Journal of General Internal Medicine

, Volume 21, Issue 8, pp 857–861

Impact of health literacy on socioeconomic and racial differences in health in an elderly population

  • David H. Howard
  • Tetine Sentell
  • Julie A. Gazmararian
Original Articles

DOI: 10.1111/j.1525-1497.2006.00530.x

Cite this article as:
Howard, D.H., Sentell, T. & Gazmararian, J.A. J GEN INTERN MED (2006) 21: 857. doi:10.1111/j.1525-1497.2006.00530.x


BACKGROUND: Differences in health literacy levels by race and education are widely hypothesized to contribute to health disparities, but there is little direct evidence.

OBJECTIVE: To examine the extent to which low health literacy exacerbates differences between racial and socioeconomic groups in terms of health status and receipt of vaccinations.

DESIGN: Retrospective cohort study.

PARTICIPANTS (OR PATIENTS OR SUBJECTS): Three thousand two hundred and sixty noninstitutionalized elderly persons enrolling in a Medicare managed care plan in 1997 in Cleveland, OH; Houston, TX: South Florida; and Tampa, FL.

MEASUREMENTS: Dependent variables were physical health SF-12 score, mental health SF-12 score, self-reported health status, receipt of influenza vaccine, and receipt of pneumococcal vaccine. Independent variables included health literacy, educational attainment, race, income, age, sex, chronic health conditions, and smoking status.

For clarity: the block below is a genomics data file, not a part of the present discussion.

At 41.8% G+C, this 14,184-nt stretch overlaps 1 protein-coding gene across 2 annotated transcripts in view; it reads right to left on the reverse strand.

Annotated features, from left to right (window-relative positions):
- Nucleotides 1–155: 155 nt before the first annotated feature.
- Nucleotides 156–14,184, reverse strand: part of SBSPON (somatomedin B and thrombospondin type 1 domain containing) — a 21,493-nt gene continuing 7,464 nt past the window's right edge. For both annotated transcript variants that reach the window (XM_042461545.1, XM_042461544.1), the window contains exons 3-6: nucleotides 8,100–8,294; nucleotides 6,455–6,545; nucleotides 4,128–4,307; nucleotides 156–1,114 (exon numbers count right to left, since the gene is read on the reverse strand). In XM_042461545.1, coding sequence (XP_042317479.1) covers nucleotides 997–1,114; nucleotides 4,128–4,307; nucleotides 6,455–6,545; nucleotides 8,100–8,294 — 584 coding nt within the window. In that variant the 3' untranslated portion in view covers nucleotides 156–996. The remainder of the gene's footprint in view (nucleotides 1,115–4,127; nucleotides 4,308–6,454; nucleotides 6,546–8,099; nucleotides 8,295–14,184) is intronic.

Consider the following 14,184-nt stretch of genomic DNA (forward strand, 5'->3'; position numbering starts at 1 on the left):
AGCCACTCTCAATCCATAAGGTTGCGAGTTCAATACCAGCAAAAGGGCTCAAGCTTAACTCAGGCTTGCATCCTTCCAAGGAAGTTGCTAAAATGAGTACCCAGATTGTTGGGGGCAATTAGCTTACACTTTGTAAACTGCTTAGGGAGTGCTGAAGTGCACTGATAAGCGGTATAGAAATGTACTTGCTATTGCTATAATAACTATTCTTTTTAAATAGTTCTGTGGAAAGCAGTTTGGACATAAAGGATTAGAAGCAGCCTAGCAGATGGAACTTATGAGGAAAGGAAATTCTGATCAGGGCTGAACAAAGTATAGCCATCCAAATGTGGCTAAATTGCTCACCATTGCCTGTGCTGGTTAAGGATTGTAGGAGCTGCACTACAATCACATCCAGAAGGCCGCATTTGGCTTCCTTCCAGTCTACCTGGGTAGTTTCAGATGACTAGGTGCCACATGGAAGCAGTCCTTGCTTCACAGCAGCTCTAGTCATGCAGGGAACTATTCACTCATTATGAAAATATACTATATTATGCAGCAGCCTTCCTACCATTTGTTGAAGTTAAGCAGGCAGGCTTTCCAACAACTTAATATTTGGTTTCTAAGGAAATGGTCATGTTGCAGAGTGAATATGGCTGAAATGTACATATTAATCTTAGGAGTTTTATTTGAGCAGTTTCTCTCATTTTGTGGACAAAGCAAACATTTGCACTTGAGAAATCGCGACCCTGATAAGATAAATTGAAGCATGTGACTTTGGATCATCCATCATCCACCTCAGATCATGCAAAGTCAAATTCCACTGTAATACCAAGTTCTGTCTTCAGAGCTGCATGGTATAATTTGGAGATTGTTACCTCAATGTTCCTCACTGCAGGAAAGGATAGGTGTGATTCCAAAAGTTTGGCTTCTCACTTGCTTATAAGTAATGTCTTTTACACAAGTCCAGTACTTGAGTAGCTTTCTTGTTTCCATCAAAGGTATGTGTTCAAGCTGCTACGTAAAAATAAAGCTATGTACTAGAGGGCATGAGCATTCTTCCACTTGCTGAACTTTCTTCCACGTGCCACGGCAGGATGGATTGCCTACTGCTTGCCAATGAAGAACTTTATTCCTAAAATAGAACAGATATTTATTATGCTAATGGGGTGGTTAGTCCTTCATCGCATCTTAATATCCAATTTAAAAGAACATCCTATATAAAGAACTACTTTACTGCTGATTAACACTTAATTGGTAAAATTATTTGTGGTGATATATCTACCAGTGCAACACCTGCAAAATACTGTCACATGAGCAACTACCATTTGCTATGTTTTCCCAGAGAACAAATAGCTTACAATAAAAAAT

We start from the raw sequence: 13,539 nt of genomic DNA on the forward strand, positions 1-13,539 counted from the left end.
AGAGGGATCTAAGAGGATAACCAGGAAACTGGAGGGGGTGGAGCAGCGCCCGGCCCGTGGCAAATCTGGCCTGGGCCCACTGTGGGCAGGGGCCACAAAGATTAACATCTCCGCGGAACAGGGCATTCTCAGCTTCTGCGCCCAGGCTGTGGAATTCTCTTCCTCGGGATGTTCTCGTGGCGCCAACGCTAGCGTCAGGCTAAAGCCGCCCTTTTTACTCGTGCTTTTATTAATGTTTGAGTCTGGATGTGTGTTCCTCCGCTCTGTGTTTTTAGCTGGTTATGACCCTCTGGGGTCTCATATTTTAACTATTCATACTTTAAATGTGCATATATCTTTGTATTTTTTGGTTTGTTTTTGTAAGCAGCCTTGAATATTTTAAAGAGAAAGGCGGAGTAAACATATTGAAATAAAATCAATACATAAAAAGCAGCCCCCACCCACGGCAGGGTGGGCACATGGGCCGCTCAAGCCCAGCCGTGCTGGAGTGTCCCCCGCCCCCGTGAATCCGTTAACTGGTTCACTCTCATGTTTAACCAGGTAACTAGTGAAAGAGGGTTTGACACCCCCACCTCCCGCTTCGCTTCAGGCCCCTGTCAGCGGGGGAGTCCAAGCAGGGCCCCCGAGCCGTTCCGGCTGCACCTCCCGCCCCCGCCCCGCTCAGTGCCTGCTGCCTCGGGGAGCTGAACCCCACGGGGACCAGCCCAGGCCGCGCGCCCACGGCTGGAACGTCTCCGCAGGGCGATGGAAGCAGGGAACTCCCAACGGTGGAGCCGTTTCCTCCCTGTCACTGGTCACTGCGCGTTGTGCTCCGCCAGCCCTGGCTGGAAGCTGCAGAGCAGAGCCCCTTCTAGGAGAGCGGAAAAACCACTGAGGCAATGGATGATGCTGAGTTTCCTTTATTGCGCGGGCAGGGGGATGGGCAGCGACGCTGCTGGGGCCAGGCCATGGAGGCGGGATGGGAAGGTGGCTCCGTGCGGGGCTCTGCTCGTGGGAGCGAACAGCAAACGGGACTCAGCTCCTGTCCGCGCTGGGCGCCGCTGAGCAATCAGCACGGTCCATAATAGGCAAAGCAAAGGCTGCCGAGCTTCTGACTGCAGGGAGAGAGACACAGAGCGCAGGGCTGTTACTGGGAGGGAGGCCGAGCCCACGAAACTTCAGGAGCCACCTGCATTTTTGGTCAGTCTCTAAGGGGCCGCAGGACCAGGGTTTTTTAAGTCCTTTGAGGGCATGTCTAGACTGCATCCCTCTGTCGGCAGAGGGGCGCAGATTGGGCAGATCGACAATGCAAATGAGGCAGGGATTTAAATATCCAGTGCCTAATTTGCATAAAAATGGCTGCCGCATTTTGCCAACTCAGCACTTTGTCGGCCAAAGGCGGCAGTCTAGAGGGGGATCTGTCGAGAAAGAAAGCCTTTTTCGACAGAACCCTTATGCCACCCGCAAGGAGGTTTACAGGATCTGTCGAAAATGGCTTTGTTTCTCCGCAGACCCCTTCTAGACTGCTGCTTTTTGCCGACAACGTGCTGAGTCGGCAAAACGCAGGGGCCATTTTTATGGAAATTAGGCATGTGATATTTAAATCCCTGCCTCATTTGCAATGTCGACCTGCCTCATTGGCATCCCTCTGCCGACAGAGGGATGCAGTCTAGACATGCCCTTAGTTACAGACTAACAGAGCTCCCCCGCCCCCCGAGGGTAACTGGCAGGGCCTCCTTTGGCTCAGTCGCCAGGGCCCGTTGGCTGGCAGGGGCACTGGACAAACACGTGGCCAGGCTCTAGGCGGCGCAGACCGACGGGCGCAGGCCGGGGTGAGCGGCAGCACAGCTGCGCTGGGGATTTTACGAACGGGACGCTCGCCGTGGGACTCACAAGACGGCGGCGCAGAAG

RESULTS: After adjusting for demographic and health-related variables, individuals without a high school education had worse physical and mental health and worse self-reported health status than those with a high school degree. Accounting for health literacy reduced these differences by 22% to 41%. Black individuals had worse self-reported health status and lower influenza and pneumococcal vaccination rates. Accounting for health literacy reduced the observed difference in self-reported health by 25% but did not affect differences in vaccination rates.

CONCLUSIONS: We found that health literacy explained a small to moderate fraction of the differences in health status and, to a lesser degree, receipt of vaccinations that would normally be attributed to educational attainment and/or race if literacy was not considered.

Key words

educational statushealth literacyhealth statusminority groups

Copyright information

© Society of General Internal Medicine 2006

Authors and Affiliations

  • David H. Howard
    • 1
  • Tetine Sentell
    • 2
  • Julie A. Gazmararian
    • 3
  1. 1.Department of Health Policy and Management, Rollins School of Public HealthEmory UniversityAtlanta
  2. 2.Department of PsychiatryUniversity of California, San FranciscoSan FranciscoUSA
  3. 3.Emory Center on Health Outcomes and QualityEmory UniversityAtlantaUSA